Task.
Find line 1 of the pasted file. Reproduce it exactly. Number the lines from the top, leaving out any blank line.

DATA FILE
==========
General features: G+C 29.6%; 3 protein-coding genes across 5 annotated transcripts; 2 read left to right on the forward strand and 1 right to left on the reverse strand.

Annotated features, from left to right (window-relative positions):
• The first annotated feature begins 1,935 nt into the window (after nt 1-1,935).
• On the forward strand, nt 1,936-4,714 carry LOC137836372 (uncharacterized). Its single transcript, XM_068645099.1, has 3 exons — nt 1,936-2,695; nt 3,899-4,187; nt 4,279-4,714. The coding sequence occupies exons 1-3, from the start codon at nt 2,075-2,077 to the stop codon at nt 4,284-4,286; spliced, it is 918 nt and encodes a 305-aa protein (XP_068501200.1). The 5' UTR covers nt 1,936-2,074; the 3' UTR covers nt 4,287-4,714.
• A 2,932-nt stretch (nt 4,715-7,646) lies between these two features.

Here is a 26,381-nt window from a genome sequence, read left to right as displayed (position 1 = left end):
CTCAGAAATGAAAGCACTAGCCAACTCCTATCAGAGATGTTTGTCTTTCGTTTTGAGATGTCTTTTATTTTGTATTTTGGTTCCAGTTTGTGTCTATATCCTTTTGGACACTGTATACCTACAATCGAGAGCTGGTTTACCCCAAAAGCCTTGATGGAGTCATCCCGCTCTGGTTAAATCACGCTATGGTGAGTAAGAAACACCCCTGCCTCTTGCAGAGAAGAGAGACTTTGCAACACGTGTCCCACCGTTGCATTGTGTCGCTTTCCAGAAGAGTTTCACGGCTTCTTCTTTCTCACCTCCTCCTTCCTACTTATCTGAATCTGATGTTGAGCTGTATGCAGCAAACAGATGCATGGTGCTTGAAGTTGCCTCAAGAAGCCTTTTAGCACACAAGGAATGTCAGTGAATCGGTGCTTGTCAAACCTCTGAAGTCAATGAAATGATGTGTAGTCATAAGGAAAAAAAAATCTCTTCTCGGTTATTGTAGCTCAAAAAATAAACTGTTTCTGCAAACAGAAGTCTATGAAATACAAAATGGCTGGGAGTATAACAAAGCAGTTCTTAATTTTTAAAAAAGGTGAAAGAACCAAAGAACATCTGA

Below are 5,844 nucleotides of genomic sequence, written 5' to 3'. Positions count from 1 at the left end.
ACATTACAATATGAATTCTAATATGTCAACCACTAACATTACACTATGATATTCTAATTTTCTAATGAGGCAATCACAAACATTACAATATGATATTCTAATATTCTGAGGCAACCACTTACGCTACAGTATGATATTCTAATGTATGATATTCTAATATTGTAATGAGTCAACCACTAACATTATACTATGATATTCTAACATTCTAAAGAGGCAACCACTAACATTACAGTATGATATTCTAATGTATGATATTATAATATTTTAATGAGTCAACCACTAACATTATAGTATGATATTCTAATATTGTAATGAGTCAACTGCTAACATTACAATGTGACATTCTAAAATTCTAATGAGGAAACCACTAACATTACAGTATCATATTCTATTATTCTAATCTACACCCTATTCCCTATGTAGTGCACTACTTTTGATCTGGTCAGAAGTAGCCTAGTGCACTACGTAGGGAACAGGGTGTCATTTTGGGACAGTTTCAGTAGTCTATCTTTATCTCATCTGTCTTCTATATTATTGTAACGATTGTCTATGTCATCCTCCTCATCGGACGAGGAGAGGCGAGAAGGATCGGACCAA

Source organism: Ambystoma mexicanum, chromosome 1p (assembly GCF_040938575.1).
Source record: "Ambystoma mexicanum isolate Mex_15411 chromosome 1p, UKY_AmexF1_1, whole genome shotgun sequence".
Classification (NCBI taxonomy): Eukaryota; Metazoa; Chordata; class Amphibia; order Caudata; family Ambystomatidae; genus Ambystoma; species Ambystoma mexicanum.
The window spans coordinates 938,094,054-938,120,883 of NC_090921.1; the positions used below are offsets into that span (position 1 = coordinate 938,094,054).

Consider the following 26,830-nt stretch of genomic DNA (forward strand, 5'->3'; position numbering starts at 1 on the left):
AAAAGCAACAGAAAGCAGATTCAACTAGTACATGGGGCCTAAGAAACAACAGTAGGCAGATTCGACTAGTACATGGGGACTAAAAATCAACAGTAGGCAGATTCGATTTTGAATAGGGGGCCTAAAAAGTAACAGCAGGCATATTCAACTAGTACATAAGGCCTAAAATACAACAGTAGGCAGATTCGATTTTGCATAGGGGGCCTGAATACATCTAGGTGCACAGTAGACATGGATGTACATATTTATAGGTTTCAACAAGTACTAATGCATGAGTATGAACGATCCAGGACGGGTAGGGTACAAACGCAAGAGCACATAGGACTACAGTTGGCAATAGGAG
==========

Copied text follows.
General features: G+C 29.6%; 3 protein-coding genes across 5 annotated transcripts; 2 read left to right on the forward strand and 1 right to left on the reverse strand.